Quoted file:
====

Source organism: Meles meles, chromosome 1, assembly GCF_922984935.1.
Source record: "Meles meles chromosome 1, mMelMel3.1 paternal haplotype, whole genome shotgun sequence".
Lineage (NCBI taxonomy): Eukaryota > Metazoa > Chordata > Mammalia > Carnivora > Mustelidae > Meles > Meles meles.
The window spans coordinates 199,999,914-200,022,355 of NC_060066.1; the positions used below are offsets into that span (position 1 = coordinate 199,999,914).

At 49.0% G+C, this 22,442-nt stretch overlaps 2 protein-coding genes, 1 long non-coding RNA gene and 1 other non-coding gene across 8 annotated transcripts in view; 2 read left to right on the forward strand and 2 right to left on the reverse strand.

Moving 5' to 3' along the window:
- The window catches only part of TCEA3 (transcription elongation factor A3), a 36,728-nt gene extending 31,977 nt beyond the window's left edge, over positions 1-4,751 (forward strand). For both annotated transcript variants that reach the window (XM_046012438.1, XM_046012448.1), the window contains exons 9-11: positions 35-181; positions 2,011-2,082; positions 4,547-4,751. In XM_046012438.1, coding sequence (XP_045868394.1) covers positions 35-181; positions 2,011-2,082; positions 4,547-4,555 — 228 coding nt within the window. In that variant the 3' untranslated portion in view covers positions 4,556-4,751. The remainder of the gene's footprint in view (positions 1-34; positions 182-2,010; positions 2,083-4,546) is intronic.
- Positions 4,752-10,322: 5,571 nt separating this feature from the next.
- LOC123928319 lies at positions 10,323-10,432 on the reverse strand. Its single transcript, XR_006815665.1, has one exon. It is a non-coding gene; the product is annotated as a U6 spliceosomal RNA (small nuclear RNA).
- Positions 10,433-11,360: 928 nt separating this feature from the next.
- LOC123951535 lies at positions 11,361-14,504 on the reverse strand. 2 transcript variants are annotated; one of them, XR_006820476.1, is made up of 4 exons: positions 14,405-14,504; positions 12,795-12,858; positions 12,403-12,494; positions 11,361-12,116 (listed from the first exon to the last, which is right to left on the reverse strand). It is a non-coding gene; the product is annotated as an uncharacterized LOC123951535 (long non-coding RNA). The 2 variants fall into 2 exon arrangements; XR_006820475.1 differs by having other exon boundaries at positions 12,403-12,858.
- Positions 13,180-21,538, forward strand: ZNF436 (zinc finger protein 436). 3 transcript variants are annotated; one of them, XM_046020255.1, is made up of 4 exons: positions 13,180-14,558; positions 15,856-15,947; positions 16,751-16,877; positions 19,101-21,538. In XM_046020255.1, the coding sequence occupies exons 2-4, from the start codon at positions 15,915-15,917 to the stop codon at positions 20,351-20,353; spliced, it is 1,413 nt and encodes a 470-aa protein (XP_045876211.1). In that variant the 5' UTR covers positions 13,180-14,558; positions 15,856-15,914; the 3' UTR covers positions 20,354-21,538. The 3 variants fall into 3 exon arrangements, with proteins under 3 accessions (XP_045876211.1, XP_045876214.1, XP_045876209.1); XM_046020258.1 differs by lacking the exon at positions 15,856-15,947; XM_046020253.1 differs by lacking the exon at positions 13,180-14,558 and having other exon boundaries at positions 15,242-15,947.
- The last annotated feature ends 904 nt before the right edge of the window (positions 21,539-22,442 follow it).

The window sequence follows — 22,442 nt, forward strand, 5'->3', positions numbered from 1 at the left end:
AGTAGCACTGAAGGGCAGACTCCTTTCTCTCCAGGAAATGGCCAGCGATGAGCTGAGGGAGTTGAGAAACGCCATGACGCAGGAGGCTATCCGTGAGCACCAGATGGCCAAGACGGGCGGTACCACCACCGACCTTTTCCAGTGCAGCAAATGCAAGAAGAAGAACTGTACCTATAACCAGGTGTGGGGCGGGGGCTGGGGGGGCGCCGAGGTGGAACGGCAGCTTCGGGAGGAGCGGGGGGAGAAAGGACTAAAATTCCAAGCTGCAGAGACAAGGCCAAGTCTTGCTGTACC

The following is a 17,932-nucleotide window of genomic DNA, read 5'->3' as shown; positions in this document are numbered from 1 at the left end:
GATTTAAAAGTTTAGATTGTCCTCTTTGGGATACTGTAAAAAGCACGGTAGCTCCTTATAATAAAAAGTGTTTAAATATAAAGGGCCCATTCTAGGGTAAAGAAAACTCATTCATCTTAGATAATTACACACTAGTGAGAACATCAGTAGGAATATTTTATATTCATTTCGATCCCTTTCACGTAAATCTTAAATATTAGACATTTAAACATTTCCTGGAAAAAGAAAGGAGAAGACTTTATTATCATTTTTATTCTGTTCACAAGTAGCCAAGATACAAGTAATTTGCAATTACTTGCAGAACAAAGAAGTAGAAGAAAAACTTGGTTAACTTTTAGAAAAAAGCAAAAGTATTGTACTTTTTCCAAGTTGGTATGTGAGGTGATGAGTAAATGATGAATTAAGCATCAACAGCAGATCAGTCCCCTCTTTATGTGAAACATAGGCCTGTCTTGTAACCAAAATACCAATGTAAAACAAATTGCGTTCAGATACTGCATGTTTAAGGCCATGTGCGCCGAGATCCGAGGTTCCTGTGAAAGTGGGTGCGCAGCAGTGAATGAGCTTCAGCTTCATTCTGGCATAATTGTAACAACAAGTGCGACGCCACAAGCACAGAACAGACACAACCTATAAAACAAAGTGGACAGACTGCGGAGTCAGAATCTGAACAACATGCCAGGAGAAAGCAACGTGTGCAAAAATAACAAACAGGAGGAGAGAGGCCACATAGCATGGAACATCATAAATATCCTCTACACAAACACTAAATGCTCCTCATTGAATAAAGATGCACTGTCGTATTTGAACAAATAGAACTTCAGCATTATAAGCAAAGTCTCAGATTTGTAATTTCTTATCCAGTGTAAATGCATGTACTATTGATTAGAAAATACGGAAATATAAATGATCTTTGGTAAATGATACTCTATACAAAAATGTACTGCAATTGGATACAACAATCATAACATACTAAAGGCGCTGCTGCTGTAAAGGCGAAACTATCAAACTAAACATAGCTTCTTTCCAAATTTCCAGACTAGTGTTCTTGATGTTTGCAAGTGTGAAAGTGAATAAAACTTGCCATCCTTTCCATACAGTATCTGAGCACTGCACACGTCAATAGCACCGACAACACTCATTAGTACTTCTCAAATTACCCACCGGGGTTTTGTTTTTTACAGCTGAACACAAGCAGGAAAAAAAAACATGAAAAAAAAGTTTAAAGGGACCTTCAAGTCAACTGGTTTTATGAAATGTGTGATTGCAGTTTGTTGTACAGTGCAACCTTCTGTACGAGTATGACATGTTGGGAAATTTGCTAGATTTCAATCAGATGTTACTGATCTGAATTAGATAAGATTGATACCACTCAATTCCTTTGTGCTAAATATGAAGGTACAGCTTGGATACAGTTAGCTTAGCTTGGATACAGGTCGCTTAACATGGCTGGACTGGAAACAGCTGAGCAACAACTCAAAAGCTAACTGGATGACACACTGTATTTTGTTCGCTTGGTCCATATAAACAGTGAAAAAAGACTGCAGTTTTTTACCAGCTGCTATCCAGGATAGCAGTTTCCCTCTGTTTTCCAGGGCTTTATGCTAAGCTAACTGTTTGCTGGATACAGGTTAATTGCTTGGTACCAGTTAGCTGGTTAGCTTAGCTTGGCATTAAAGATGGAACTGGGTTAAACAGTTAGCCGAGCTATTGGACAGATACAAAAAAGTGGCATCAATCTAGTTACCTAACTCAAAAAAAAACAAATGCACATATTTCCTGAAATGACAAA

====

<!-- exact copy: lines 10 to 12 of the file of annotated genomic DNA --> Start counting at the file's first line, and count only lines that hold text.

- Positions 10,433-11,360: 928 nt separating this feature from the next.
- LOC123951535 lies at positions 11,361-14,504 on the reverse strand. 2 transcript variants are annotated; one of them, XR_006820476.1, is made up of 4 exons: positions 14,405-14,504; positions 12,795-12,858; positions 12,403-12,494; positions 11,361-12,116 (listed from the first exon to the last, which is right to left on the reverse strand). It is a non-coding gene; the product is annotated as an uncharacterized LOC123951535 (long non-coding RNA). The 2 variants fall into 2 exon arrangements; XR_006820475.1 differs by having other exon boundaries at positions 12,403-12,858.
- Positions 13,180-21,538, forward strand: ZNF436 (zinc finger protein 436). 3 transcript variants are annotated; one of them, XM_046020255.1, is made up of 4 exons: positions 13,180-14,558; positions 15,856-15,947; positions 16,751-16,877; positions 19,101-21,538. In XM_046020255.1, the coding sequence occupies exons 2-4, from the start codon at positions 15,915-15,917 to the stop codon at positions 20,351-20,353; spliced, it is 1,413 nt and encodes a 470-aa protein (XP_045876211.1). In that variant the 5' UTR covers positions 13,180-14,558; positions 15,856-15,914; the 3' UTR covers positions 20,354-21,538. The 3 variants fall into 3 exon arrangements, with proteins under 3 accessions (XP_045876211.1, XP_045876214.1, XP_045876209.1); XM_046020258.1 differs by lacking the exon at positions 15,856-15,947; XM_046020253.1 differs by lacking the exon at positions 13,180-14,558 and having other exon boundaries at positions 15,242-15,947.